The commissioner’s conclusion that the prime minister violated the federal ethics law is unadulterated.
He finds no extenuating circumstances to absolve Trudeau of having applied improper pressures on the then-attorney-general to overrule her prosecutors in their dealings with SNC-Lavalin.
Dion rejects the rationale that the prime minister was only acquitting himself of his duty by trying to mitigate the economic fallout of a negative legal outcome for SNC-Lavalin.
He refutes the notion that because Wilson-Raybould ultimately stuck to her course, no line was crossed, noting that it is not the outcome of the arm-twisting that determines whether it took place.

There is a pattern here: Chretien, Martin and now Trudeau. If Trudeau loses the election in October, his tenure as prime minister will have, indeed, been short. This is the same old politics practised by a new face.

Will Canadians look beyond the face? Stay tuned.

Image: CBC

Wednesday, August 14, 2019

Dangerous Delusion

Denying climate change, Joe Ingrham and Bernard Schutz write, is a dangerous delusion. But it is understandable -- because it's hard to accurately predict the effects of climate change:

What is confusing to some, however, and allows others to claim that global warming is just nature’s way or is divinely predetermined, is that it is hard to predict how local climates will be affected. Like a pot of water, we know that with continually increasing heat the water will boil, but what we don’t know is how the bubbles in that boiling water will behave.
Like the bubbles in boiling water, changes in circulation are fiendishly hard to predict with precision. Cold melt-water from the decreasing ice-mass creates colder oceans nearby. Elsewhere, warmer air boosts ocean surface temperatures. These effects distort the circulation in ways complicated by the rotation of the earth and the shape of the continents, combining with the warming air currents to create a complex pattern of regional climate effects.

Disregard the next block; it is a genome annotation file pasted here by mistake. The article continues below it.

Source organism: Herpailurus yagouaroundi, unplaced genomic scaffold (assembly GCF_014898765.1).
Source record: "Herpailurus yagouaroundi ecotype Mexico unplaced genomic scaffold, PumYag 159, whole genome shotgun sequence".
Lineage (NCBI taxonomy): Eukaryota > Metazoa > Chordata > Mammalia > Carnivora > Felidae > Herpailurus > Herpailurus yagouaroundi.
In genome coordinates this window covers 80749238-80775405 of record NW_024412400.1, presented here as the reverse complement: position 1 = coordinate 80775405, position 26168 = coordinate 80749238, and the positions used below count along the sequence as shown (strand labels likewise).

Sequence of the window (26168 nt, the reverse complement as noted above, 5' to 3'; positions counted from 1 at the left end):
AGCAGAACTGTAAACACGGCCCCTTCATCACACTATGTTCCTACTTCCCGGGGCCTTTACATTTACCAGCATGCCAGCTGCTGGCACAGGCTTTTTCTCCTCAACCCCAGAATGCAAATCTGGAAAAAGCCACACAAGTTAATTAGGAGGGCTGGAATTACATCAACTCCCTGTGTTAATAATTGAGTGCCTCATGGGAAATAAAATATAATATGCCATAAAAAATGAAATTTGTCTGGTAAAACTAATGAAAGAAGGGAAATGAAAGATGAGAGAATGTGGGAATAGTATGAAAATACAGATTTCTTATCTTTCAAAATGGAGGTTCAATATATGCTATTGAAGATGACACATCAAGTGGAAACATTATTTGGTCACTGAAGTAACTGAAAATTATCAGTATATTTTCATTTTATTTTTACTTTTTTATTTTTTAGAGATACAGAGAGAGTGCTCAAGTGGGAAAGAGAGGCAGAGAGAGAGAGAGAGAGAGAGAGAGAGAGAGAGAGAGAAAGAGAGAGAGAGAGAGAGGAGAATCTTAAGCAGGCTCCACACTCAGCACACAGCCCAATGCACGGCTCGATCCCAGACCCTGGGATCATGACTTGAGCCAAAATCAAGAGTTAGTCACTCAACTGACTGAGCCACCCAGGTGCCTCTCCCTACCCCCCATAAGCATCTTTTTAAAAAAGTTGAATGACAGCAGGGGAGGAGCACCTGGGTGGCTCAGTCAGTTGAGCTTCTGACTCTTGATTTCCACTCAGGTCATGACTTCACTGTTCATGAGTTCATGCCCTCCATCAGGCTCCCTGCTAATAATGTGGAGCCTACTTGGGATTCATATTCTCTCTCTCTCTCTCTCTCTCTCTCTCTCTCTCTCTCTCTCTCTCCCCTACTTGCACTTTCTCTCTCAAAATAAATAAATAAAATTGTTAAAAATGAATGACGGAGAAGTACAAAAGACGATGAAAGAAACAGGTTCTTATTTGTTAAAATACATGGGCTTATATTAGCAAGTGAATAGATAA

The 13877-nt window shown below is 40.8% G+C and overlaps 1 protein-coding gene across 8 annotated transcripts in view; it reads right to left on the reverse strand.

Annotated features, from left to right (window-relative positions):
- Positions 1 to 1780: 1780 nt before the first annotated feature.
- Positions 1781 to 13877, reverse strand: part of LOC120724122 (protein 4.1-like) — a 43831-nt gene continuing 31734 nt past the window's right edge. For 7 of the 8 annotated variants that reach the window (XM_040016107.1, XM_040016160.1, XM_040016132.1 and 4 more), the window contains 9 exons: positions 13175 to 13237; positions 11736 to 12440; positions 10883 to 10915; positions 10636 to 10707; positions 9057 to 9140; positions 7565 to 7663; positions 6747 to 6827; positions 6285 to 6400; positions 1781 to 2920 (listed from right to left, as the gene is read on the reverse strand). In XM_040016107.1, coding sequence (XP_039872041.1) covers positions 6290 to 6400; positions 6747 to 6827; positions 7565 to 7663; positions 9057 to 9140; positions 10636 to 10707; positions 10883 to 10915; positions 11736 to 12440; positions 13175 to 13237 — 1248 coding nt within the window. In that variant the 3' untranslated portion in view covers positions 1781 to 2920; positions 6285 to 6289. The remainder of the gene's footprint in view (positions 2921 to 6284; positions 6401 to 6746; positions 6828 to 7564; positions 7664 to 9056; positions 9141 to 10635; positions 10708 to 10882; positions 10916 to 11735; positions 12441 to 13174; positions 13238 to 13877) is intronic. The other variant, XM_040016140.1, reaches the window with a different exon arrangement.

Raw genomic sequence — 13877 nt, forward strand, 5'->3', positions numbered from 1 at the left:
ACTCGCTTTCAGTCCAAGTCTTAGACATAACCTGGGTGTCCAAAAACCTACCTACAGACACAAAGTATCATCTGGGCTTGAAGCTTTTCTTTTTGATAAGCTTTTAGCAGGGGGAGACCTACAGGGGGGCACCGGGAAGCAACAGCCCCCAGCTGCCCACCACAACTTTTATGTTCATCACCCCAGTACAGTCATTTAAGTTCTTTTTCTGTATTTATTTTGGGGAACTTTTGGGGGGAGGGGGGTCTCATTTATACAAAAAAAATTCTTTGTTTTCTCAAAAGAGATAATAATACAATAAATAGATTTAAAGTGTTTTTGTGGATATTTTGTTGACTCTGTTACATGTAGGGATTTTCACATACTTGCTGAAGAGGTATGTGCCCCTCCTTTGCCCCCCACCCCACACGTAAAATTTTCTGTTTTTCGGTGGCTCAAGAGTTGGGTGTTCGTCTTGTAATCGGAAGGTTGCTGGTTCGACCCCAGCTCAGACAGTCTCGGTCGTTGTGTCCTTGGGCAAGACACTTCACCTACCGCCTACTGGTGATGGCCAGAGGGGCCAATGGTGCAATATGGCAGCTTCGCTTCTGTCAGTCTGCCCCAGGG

The North Pole’s ice cover produces a striking example since it consists of relatively thin sea ice, which during recent summers nearly disappears. This makes for big seasonal changes in the polar weather. It should be little surprise therefore that in the mid-latitudes of the northern hemisphere we are beginning to experience unusual weather patterns. Some can be traced to Greenland’s ice cover and increasing melt-water, which contribute to a difference between how air flows over the north Atlantic and Pacific Oceans.
In the case of the Pacific, warm air is now flowing almost unimpeded into the Arctic, accelerating the ice melt, while in the case of the narrower Atlantic, continental Greenland inhibits warm air from circulating northward in winter. Unbalanced, the warm Pacific air pushes cold Arctic air out, spilling it over the continents, bringing frigid winter spells to the areas of North America closest to the Atlantic and to northern Europe especially.